By Fr. Cyrain Cabuenas
FILIPINOS MUST be the most gracious people this side of the planet. In every occasion: birthdays, weddings, anniversaries, graduations and in every stage of one’s life from applying to a school to applying for a job, in fact, from the cradle to the grave, Filipinos never get tired saying “thank you” and many if not all, take it to heart. On the one hand, this could be a positive trait that tries to inculcate the importance of looking back and not ever forgetting where one comes from. It is a given that Filipino children are supposed to be grateful for being provided their basic needs: shelter, clothing, and education. Thus when they are already stable, it’s now their turn to take care of the family. The bigger the salary, the bigger the expectation. Little wonder then that OFWs and migrants are the country’s leading cash cows. The millions of balikbayan boxes painstakingly wrapped and sent to relatives back home during Christmas besides.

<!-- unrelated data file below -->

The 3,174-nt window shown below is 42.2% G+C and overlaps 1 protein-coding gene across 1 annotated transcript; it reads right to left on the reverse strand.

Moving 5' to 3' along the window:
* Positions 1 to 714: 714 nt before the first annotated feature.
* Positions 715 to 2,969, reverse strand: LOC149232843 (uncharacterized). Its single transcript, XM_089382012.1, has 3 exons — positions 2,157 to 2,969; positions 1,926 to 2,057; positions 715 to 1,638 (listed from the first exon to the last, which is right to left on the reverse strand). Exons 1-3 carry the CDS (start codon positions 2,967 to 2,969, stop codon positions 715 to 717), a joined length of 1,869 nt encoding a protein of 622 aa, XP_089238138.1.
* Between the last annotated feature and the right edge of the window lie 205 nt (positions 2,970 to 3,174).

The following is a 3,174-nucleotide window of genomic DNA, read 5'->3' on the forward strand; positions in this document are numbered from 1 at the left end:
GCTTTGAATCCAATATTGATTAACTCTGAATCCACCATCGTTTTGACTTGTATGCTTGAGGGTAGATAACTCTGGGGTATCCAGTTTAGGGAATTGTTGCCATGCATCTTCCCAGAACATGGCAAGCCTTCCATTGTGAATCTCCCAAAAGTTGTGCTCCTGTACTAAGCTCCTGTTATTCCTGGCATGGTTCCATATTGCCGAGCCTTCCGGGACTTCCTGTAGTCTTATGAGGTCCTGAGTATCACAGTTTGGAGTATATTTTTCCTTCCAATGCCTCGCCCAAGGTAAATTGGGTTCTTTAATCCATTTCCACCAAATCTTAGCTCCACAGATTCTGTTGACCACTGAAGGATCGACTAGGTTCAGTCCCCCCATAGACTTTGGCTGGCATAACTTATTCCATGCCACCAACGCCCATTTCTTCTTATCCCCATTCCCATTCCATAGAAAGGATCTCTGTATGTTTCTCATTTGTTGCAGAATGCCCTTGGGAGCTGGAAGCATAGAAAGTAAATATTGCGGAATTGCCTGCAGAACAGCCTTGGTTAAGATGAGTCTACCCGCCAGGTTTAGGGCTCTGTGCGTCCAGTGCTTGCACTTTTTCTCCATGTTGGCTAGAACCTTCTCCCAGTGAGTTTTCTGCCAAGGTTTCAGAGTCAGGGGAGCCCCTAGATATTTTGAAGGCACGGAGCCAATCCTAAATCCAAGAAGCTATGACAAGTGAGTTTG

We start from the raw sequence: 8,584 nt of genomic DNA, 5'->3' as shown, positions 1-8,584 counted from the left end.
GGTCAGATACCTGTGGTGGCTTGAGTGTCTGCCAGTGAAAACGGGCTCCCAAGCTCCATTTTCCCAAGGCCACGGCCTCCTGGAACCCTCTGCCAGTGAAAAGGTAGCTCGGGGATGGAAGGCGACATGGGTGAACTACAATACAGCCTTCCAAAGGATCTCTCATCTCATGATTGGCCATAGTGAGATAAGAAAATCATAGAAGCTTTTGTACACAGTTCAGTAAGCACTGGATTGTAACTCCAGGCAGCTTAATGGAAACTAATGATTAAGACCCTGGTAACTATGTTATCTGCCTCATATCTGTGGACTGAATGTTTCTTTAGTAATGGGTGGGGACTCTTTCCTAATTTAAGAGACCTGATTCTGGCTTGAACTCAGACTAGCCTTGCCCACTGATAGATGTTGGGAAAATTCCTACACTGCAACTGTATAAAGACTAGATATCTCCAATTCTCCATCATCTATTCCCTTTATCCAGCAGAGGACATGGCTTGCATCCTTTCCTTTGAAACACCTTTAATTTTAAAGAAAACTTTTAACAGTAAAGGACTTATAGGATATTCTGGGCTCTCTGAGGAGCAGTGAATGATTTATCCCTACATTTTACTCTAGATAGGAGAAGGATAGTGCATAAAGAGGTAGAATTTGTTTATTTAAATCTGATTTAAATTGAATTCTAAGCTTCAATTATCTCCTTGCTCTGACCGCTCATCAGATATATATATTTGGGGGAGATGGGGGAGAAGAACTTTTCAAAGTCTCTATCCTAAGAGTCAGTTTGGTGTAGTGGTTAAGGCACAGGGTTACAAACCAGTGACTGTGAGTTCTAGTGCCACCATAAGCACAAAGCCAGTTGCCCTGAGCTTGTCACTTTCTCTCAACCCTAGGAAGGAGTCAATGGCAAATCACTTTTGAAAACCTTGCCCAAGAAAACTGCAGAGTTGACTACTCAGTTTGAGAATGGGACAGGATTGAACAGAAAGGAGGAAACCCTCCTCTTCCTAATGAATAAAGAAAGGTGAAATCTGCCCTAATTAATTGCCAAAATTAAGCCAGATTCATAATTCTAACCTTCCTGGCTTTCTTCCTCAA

When we have people who have given of themselves to move us further along in the ladder of success, we are truly grateful, and we give something back. That is commendable.
St. Paul himself was exceedingly beholden to Aquila and Priscilla for “They risked their own necks for my life” (Rom 16:4).
On the other hand, there are people who pretend to be there for us. They put a price tag on relationships and shamelessly look for a return of investment. If we like flattery, we will enjoy their company and pay them back. That is deplorable.
In the political sphere, debt of gratitude almost always produces perverse outcomes.
The all too familiar lame excuse: “Utang na loob ko yan sa kanila. They were with me during the campaign” is a travesty of justice and leadership.
For those who are still capable of any form of introspection, maybe they will realize that it takes more than a macho man and a provocative youtube star to run a country. This happens when politics become a playground for ones ego.
“Utang na loob!” can also mean “Tama na, Sobra na!”